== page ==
• Nick Timberlake cameo: He’s struggled big time through the first 11 games of the season, and his confidence is probably as low as it’s been in a while because of that. But Timberlake was one of the few offensive bright spots for Kansas in Friday’s first half. He went to the locker room at the break as KU’s second-leading scorer with 7 points on 3-of-5 shooting, including 1-of-2 from 3-point range. Timberlake finished the night with 13 points (2nd best in a KU uniform) and, most importantly, knocked down 3-of-7 shots from 3-point range and 5-of-10 overall. We’ll see what this does for his confidence, but the outing was much needed and long overdue, both for him and the team.  



• Sluggish start: It was to be expected and is darn near forgivable, but, still, the Jayhawks appeared to be sleep-walking through the first 10-15 minutes of the game. That allowed Yale to build a 25-14 first-half lead, partly on some hot shooting, partly on some smart play and partly because the Jayhawks struggled mightily to get anything going on offense and to get stops on defense. Bill Self’s Kansas teams entered this one at 15-5 all-time in the final game before winter break, so it’s not as if he didn’t know this could be coming. But Self said Thursday that his emphasis with this team would be to remind them that Christmas is the 25th or 24th and not the 22nd. It took them a little while to remember that, but they figured it out.

• KJ’s right calf issue: The depth on this team is a major question, so any time something happens to one of the core four — Adams, Dajuan Harris Jr., Hunter Dickinson and Kevin McCullar Jr. — you can’t help but hold your breath a little. After a defensive stop that had him tangled up with a Yale player, Adams, came up limping and grabbing his right calf. He went to the bench but was able to come back in not long after that. More important than his return to the floor was his return to being him. Adams was a huge part of the Jayhawks putting Yale away, with his energy and athleticism giving KU a dimension that the Bulldogs just didn’t have.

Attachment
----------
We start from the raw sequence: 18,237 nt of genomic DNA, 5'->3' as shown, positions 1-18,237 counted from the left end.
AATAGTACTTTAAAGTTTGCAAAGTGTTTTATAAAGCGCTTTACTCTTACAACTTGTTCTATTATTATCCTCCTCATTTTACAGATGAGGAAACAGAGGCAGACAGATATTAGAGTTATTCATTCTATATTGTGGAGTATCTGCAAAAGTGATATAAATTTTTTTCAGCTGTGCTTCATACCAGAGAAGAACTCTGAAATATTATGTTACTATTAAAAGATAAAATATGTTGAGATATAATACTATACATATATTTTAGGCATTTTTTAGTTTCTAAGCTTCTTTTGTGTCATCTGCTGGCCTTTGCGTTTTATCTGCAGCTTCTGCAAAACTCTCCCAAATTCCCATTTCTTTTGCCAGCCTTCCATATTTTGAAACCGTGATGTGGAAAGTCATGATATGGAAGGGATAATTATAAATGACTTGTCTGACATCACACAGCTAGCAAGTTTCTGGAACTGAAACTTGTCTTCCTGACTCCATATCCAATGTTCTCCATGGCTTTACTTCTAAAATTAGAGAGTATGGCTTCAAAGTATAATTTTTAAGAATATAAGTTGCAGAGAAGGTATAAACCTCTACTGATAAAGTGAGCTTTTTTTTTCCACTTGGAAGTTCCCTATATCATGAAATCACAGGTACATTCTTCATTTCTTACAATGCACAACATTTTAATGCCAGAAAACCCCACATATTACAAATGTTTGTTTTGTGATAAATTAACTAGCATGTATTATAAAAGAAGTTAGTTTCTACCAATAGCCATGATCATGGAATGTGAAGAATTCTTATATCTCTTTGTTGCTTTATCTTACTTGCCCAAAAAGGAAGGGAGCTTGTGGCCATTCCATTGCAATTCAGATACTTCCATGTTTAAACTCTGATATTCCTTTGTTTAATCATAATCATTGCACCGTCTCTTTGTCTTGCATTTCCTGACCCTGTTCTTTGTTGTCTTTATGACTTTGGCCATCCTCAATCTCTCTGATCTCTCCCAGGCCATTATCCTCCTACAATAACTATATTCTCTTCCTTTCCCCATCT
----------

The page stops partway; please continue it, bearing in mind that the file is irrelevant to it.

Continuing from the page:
• Oh no, Elmarko: There was a sequence, early in the second half, when Elmarko Jackson momentarily lost his mind. After catching a clean pass on the right wing, Jackson elevated for a 3-point shot in a tight game. Up to that point, everything looked fine. But somewhere between his jump and his release, something went wrong and his 3-pointer slammed off the top of the backboard. Misses happen. Even bad ones. But the bigger issue with the sequence was what happened next. Sensing a desire to go make a play, Jackson got his own rebound and attacked the rim. He was, however, a little sped up and even the second play became a problem, as he went 1-on-3 in the paint and lost the ball out of bounds. Later in the game, Jackson had another moment where he attacked the basket in transition but got caught jumping to pass and when nothing materialized he fired the ball out of bounds for another turnover. These are basic freshman mistakes and the type you see a lot. But KU needs more than that from its fifth starter with so much uncertainty and inconsistency in the rotation behind him.

— For tickets to all KU athletic events, visit